Martin also monitored extremely loud recording as well as mixing. I was used to working in our Brixton studio on a couple of Auratone speakers, only switching to Tannoys in short bursts to test out the energy of a track for fear of upsetting the very nice lady who lived next door. Martin would have me pinned against the back wall from the blast from the speakers with every bass drum beat hitting me square on in the solar plexus.
Over the space of a few days, it wore me completely down to the point of suffering what I can only describe as mild shellshock. I spent an afternoon in the group restroom on the sofa staring into space and physically shaking much to the amusement of Hugh and Rob, but I felt totally f**ked. I progressively got better but had to request a lower level of playback and take regular breaks from the audio barrage from then onwards. Strange really as I had previously played the drums in various groups with stage monitors pumping sound straight at me, but this was quite different and incessant. I still wince at loud music all these years on… very weird!
Rushent’s huge impact on the production of the songs of THE HUMAN LEAGUE is well documented, what do you feel he brought to the sound of HARD CORPS?
Clive: What we hoped Martin would be able do was to refine and flesh out our sound beyond the point we were physically able to manage ourselves down in our resident basement studio in Brixton and that he did. To also help coax and winkle out the best from Regine who although one of a kind, was never a vocalist in the traditional sense of the word.
She was by nature very hit or miss at the best of times but as much as this could on the one hand be intensely frustrating for us, on the other it could incredibly rewarding when a line or word would emanate from her that was not in any textbook but just sounded right within the context of the music. It was spotting them that was the skill. Martin having worked with the technical brilliance of Shirley Bassey and at the other end of the spectrum Joanne Catherall and Susanne Sulley and their “Working as a waitress in a cocktail bar” performance, I would say was a perfect choice for us.
As you started to record and produce songs for HARD CORPS, how did your relationship with Polydor develop?
Hugh: A profound problem for us was that we had signed thinking we would self–produce an album in our own studio and now we were being cajoled by Polydor into a scenario involving ‘expensive’ names to produce our music and promos. This made the whole project subject to the typical major record company ploy of promoting a single (or two if you’re lucky!) and delaying an album until you have a ‘hit’ and then making the album or otherwise if not, they just drop you.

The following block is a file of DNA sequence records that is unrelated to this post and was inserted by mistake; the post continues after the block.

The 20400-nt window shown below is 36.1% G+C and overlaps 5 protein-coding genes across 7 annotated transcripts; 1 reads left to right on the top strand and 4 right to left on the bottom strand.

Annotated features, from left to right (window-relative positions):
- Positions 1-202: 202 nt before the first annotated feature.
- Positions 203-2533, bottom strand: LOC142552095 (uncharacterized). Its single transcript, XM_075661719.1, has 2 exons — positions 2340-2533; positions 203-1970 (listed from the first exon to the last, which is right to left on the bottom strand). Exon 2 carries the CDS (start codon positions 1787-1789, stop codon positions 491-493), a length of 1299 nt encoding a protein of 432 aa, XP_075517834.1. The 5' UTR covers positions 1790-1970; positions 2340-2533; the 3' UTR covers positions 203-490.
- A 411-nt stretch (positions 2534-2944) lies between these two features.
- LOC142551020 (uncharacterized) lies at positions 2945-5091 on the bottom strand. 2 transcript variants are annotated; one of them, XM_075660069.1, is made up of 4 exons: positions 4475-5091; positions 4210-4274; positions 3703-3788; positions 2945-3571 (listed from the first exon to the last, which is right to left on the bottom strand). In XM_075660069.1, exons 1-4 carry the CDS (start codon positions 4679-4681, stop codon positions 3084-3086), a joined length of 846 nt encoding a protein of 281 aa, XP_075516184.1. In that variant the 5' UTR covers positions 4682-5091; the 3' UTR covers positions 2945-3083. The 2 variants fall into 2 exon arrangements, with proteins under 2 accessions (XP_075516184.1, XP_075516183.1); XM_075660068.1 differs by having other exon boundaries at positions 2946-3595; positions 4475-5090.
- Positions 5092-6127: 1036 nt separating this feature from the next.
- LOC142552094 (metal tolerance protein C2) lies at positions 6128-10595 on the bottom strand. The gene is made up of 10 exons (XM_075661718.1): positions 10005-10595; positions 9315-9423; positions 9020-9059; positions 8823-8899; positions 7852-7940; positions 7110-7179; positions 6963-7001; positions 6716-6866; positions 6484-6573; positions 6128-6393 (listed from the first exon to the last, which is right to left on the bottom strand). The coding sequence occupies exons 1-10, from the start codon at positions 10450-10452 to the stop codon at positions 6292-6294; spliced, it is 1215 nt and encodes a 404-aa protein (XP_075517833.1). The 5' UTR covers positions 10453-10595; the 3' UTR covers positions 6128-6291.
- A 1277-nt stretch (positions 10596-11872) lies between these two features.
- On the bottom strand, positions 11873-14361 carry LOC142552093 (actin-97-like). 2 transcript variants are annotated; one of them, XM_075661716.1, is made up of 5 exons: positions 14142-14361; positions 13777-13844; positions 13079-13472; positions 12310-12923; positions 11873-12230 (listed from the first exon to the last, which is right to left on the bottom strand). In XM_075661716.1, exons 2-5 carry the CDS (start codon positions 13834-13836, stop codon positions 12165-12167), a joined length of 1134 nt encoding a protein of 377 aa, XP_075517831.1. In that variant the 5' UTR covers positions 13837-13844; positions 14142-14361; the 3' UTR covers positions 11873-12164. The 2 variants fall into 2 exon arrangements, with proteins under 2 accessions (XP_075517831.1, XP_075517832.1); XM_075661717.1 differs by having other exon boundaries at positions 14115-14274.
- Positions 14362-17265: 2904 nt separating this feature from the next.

Given how much they had just spent on one song (combined with the advance we now owed more than £100,000), their position was understandable, but we had spent some years recording enough tracks for an album which they had heard and had originally approved.
As Martin Rushent was now in the throes of a divorce, our A&R man Malcolm Dunbar scouted around for another ‘name’ and to his credit, gained Daniel Miller’s interest. This was quite something since at that time Daniel was steering DEPECHE MODE to international status and was not in the habit of working with people outside of his Mute stable of artists.
So in short, it was an offer we could not refuse and ‘Respirer’ duly ended up being completed with Daniel producing. So now we had two of the best ‘electronic’ music producers in the UK both helping on our track, not to mention Daniel was using Flood as his engineer. A stellar cast and indeed a great honour for us… the only trouble being ‘Respirer’, whilst being a ‘strong’ track was not really, in common with most of our tracks, obvious ‘hit’ single material.
It’s hard not to compare HARD CORPS with PROPAGANDA, especially with tracks like ‘Respirer (To Breathe)’, was there any kind of rivalry or kinship?
Clive: Absolutely none whatsoever in either rivalry or kinship. I only became aware of them initially when I visited a friend of mine who was an eclectic buyer of slightly alternative music, CABARET VOLTAIRE, PSYCHEDELIC FURS, NEW ORDER, FLOCK OF SEAGULLS etc. He played ‘Dr Mabuse’ to me and I immediately thought FRANKIE GOES TO HOLLYWOOD and I was right.
Now who doesn’t like FGTH in small doses, but the formulaic sound of the ZTT production machine just becomes really tiring after a very short space of time to my ears. Not enough rough edges for my taste and far too manipulated to feel any affinity towards. I can see the comparison you make with ‘To Breathe’ though.
The band did a session for John Peel in 1984, how was that experience when at the time the BBC engineers there were more used to dealing with Indie-style guitar acts?
Clive: Yes, it was a very sterile experience for both parties. The chaps at the BBC by nature were very institutionalised and it was record it and ship it out, and we felt the same. Naively, I personally thought John Peel would be popping his head in and out the studio during the recording but he didn’t. A time constraint dictated that we have some of the instrumentation pre-recorded at our Brixton studio and we would only play certain key components live on the sessions.
There was a rather funny moment when the BBC engineer, I think it was Mike Robinson said he had heard some nasty distortion on our track ‘Dirty’. We hadn’t spotted it and so he rewound the tape and ran it past us again. “There!” he gestured pointing at the monitors. Again none of us reacted as we hadn’t heard anything untoward and looked at each other quizzically.
“One more time please Mike” we asked starting to feel a bit amateurish at not having his depth of perception in the distortion spotting department. “There, there” he said again now standing up out of his chair in order to point closer to the speaker in a bid to home in more precisely to identify it for us. Again we couldn’t react to him until it then dawned on us simultaneously that the distortion he was trying to alert us to, was in fact a sound we had generated in our studio by feeding a delay back into itself and allowing it to get to the point that it started to break up.